For a short while, we considered staying for the main event, but the crowds were starting to press in real tight. We could hardly walk. The crowds kept bottlenecking in certain areas which made it hard to get around. Also, having so many people in such a small area was cutting out the breeze. The place was starting to get hot, sticky, smelly and just plain unpleasant.
The stage was set up in such a way that unless you were a special person, a VIP, and had access to the privileged seating area, you could barely see anything. There were very few vantage points that would offer a decent view and they were packed.
I have to wonder why the stage would be set up in the center of the road like that. It offers such a narrow viewing area. Wouldn’t it make more sense to set it up caddy-corner in an intersection? A LOT more people could get a good view then, rather than just the few VIPs that were likely sitting comfortably across from the stage.
If you’re going to have a public event, set it up so the public can actually see it.
We decided that it wasn’t worth the hassle and moved off into the side roads to look at the stuff for sale. The crowds there were horrible too, so after fighting our way free to a major road we headed back to the MRT station and went back to Pasir Ris.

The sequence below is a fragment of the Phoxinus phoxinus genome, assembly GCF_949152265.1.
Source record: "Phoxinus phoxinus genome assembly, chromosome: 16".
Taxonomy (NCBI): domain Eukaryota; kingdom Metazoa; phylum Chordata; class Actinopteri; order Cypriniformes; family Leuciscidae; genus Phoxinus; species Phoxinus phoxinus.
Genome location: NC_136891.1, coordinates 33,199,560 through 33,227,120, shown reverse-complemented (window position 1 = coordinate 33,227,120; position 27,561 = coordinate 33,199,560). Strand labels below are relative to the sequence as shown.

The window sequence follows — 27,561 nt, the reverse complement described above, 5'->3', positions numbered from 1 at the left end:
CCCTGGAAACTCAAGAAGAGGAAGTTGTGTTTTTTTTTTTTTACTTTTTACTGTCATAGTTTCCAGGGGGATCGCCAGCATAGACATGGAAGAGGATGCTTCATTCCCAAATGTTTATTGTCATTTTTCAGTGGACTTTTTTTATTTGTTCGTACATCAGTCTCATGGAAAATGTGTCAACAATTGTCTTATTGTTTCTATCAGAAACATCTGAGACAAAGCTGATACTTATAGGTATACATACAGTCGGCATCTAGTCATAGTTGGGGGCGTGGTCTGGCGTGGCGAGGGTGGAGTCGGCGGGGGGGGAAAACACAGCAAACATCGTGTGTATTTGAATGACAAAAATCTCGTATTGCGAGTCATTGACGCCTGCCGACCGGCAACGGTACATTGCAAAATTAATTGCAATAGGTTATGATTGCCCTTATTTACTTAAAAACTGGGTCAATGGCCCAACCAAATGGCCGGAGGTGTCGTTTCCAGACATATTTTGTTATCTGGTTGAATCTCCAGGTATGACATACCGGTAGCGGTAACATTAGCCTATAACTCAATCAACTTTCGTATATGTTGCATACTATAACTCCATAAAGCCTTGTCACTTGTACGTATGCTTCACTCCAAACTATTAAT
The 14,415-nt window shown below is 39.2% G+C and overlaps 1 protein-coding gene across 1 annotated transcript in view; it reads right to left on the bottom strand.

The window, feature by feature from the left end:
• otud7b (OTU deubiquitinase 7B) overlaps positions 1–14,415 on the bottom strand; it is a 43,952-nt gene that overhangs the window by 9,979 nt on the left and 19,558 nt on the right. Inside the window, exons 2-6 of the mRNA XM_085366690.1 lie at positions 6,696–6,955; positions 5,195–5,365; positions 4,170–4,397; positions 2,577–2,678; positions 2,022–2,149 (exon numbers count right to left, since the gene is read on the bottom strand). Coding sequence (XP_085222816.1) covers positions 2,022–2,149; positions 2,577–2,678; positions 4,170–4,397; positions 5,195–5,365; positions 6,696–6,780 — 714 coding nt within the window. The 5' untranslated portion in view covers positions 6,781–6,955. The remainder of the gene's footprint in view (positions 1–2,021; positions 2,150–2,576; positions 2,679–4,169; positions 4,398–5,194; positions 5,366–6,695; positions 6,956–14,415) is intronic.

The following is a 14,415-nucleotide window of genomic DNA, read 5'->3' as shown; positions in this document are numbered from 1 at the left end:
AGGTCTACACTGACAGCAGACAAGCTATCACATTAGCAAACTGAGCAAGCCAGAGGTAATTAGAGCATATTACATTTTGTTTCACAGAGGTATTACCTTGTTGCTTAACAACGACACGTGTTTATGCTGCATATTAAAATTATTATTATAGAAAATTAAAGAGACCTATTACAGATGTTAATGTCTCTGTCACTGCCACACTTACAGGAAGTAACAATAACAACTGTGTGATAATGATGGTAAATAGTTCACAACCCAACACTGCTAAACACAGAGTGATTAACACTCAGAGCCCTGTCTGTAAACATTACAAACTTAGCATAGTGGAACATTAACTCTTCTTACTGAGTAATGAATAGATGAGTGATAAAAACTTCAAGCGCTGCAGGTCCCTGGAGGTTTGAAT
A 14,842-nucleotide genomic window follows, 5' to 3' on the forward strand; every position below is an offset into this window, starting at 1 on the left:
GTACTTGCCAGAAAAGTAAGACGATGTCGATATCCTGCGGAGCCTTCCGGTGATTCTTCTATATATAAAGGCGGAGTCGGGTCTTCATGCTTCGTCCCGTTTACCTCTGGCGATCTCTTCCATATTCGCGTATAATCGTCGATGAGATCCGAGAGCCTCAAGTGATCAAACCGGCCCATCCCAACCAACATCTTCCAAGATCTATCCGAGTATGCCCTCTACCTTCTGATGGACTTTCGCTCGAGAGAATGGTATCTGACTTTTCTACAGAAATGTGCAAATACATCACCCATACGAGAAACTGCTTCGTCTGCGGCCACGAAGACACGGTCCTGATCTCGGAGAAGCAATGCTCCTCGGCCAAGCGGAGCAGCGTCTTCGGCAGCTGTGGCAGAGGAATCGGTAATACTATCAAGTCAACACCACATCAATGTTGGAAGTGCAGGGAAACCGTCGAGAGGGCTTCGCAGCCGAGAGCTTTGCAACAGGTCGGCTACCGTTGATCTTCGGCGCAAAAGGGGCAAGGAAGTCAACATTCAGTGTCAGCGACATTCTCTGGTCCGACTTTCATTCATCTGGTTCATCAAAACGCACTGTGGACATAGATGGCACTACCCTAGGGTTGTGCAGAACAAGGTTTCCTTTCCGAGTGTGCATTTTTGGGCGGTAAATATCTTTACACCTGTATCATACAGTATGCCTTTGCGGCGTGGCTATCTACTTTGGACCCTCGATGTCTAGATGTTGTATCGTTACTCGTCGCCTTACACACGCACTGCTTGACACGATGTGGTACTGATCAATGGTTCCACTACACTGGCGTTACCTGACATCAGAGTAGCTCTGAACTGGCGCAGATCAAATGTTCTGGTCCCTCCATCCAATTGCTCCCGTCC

I forget the name of the mall just outside the MRT exit in Chinatown, but they had a clever scheme set up. I really can’t blame them because it makes sense from a business perspective, but it was still annoying. When we were leaving we stopped in at the mall to use the restroom. The female restroom on the lower level was conveniently closed for cleaning. So, we searched further into the mall and found another restroom. The difference was that it was a pay restroom.
Like I said, I don’t really blame them, because there were a lot of people going into the mall just to use the toilet. They have to cover the cost somehow. But still… obvious scheme was obvious.
The hawker we ate at on CNY Eve didn’t charge us anything extra for our meal. When we got back to Pasir Ris and had roti prata and beer, we weren’t charged extra.
Yesterday though, on Sunday, we went to Bedok to look for something to eat at the hawker. We were hoping the New World Mutton stall would be open, but it was closed. There was a chicken rice hawker stall open though. Great Wall chicken rice I think. We ordered two plates and after our food was ready the guy told us there was an extra .50 SGD per plate as a holiday surcharge. Thanks for letting us know up front. At least the food was good.
Sunday evening after jogging we passed through the hawker to get dinner. We ordered two plates of roast pork rice. 2.50 per plate. After the food is ready the guy says, “7 dollar”. I asked him what he was talking about and point at the sign. 2.50 and 2.50 is 5 bucks. Turns out this jackass wanted to add 1 SGD to each plate as a holiday surcharge. I told him he should’ve put up a notice.